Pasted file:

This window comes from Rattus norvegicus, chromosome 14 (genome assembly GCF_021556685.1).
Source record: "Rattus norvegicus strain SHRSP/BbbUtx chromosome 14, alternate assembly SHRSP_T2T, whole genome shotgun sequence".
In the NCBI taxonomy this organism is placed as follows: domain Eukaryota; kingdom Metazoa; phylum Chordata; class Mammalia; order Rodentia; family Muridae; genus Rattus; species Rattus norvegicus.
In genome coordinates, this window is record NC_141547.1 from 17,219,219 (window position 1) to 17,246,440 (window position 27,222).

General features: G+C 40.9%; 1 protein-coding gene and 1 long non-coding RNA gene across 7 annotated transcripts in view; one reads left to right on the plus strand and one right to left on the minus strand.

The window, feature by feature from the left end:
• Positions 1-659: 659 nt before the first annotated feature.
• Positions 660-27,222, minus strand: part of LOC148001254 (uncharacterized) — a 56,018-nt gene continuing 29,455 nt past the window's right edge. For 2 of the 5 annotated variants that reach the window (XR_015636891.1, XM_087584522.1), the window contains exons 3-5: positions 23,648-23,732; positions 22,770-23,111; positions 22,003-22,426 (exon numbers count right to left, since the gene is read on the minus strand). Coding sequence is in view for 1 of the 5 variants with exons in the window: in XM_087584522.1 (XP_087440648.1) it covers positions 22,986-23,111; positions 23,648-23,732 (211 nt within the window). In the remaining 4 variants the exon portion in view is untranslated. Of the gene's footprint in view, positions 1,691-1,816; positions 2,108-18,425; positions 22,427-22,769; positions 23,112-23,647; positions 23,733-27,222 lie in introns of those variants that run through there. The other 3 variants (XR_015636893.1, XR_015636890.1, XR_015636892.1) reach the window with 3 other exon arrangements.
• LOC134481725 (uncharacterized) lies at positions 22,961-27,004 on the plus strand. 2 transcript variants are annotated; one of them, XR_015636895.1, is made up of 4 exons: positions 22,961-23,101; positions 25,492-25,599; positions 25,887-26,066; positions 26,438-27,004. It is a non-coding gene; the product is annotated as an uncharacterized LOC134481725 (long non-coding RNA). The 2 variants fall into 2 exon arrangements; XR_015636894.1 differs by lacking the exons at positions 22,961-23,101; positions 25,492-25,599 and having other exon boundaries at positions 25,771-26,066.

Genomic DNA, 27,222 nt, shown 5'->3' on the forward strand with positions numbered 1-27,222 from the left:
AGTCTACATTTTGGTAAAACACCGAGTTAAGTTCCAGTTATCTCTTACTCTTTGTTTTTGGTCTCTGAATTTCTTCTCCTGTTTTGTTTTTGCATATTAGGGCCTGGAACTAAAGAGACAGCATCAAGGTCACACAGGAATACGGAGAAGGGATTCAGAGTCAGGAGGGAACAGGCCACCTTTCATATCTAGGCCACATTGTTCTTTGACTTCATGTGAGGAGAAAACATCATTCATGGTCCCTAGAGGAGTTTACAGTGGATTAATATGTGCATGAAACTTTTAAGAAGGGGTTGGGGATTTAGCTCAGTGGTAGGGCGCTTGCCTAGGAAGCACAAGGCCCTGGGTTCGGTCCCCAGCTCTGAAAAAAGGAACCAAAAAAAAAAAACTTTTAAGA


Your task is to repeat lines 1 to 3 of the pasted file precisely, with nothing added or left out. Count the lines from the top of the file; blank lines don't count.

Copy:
This window comes from Rattus norvegicus, chromosome 14 (genome assembly GCF_021556685.1).
Source record: "Rattus norvegicus strain SHRSP/BbbUtx chromosome 14, alternate assembly SHRSP_T2T, whole genome shotgun sequence".
In the NCBI taxonomy this organism is placed as follows: domain Eukaryota; kingdom Metazoa; phylum Chordata; class Mammalia; order Rodentia; family Muridae; genus Rattus; species Rattus norvegicus.